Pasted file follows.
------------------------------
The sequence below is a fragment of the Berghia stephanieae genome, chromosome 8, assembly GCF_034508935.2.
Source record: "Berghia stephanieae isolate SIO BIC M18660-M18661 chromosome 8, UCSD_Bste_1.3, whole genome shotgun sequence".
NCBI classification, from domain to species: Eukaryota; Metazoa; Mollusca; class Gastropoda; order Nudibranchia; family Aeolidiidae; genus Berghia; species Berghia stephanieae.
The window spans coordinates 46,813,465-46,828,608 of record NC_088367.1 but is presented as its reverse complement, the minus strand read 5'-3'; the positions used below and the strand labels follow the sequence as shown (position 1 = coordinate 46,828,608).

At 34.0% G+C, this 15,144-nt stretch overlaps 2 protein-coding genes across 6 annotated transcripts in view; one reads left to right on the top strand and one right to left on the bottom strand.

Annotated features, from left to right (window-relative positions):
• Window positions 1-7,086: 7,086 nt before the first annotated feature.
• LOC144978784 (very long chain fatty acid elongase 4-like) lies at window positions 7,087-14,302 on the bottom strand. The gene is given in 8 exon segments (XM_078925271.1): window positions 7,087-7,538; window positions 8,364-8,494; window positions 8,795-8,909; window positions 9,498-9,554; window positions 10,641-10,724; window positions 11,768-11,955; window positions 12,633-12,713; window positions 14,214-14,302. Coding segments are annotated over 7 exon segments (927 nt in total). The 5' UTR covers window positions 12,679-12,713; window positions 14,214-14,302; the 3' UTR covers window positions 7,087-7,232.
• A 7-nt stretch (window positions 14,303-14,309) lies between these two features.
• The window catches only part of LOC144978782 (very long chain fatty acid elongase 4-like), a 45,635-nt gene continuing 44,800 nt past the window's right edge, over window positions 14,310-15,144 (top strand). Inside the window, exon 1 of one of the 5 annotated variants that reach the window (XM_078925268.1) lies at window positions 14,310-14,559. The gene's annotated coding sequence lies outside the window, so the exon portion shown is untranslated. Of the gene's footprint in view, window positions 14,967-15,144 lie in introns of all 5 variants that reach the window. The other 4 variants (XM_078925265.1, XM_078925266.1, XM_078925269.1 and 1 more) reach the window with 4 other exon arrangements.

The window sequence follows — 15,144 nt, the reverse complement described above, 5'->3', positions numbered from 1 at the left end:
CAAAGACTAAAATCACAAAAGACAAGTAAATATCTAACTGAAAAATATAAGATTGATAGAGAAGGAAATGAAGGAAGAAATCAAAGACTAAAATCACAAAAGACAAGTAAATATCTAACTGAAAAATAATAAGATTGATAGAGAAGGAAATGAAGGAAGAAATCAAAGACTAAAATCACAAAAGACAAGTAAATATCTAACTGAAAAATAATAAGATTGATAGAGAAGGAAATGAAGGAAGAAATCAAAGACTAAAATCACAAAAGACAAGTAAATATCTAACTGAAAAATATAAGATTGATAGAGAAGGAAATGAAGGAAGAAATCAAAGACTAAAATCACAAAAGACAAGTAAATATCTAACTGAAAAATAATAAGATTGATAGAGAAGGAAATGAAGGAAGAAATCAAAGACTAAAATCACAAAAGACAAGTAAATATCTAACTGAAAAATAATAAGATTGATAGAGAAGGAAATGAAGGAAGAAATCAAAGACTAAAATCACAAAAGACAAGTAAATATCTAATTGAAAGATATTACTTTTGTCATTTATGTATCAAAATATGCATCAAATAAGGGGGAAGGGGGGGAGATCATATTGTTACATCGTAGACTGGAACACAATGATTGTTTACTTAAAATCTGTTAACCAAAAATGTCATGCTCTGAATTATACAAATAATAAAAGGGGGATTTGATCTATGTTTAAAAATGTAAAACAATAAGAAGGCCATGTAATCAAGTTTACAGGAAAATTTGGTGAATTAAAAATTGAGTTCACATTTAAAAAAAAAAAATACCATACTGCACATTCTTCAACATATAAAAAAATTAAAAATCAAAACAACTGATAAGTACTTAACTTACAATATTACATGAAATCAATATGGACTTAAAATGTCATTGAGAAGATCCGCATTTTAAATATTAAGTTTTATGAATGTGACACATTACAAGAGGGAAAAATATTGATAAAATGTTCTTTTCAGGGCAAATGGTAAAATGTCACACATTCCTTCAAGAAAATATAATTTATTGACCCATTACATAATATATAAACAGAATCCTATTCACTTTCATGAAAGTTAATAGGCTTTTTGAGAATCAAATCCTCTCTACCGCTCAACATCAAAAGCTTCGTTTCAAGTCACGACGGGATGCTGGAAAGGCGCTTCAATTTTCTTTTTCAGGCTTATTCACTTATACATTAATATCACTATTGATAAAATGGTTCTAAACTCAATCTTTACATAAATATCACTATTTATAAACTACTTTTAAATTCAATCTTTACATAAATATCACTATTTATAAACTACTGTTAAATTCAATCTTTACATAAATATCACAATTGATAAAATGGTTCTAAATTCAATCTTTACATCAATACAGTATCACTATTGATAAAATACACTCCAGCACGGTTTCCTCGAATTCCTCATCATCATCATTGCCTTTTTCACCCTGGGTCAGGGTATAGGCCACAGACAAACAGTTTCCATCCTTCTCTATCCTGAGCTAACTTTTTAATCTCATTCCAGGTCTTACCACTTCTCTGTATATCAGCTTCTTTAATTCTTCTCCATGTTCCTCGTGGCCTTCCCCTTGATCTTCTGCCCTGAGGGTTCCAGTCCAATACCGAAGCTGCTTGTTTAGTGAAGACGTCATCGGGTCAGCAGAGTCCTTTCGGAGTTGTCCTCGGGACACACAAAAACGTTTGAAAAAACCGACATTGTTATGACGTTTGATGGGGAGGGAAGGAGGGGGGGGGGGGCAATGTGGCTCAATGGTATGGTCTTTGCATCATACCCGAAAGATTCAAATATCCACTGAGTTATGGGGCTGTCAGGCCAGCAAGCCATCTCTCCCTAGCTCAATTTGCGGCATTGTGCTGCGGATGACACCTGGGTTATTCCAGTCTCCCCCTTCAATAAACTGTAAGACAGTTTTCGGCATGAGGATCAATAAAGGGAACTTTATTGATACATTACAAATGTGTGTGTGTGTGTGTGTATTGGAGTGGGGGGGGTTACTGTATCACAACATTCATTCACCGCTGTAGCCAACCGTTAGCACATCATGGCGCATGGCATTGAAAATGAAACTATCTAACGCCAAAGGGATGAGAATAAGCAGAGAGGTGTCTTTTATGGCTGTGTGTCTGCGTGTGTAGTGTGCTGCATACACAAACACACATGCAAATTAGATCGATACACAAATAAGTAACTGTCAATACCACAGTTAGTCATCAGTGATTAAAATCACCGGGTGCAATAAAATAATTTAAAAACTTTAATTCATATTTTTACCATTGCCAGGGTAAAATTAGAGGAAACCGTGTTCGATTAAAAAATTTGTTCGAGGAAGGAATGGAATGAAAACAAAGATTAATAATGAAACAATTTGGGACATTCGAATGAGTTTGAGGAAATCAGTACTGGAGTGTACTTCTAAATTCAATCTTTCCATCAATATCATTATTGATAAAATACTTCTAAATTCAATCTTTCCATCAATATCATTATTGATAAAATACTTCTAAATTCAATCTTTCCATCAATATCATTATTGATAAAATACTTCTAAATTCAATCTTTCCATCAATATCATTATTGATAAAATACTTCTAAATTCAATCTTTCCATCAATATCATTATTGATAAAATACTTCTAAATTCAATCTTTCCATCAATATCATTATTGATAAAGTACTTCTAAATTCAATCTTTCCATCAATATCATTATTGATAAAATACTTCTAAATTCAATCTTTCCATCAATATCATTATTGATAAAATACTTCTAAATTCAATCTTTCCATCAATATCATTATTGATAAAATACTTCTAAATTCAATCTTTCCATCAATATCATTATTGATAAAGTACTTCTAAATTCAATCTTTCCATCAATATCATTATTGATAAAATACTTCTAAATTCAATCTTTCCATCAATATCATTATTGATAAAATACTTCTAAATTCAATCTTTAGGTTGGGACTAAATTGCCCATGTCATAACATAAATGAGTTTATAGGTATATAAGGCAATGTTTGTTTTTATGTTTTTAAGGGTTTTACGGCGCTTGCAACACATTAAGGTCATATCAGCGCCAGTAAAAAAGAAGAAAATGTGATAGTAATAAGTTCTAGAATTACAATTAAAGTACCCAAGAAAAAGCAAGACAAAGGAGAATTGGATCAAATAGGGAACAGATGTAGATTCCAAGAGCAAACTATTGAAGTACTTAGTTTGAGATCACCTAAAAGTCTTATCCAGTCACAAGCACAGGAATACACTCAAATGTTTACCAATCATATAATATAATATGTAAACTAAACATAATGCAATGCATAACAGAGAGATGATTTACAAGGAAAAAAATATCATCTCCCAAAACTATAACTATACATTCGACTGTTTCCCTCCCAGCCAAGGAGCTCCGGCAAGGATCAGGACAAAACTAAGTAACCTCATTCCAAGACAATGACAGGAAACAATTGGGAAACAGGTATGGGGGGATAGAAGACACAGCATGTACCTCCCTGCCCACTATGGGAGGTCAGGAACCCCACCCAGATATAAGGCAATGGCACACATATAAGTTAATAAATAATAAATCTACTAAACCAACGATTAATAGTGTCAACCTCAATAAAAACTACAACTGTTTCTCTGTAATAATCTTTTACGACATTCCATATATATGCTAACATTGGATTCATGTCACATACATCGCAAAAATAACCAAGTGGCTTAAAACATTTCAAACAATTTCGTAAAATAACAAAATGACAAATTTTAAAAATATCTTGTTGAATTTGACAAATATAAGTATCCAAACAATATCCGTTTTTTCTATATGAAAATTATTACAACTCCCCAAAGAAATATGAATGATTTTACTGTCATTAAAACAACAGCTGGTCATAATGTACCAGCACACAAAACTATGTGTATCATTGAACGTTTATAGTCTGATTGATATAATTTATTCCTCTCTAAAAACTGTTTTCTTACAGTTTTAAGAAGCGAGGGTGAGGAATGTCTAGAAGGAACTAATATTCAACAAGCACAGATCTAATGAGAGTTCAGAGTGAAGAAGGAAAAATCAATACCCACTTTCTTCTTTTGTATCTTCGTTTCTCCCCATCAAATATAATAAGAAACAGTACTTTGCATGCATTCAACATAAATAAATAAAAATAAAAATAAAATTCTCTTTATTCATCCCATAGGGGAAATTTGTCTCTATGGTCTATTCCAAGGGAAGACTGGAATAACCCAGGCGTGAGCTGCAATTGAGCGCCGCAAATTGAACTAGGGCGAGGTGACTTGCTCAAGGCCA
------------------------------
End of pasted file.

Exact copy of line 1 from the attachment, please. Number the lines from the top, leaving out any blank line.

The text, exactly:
The sequence below is a fragment of the Berghia stephanieae genome, chromosome 8, assembly GCF_034508935.2.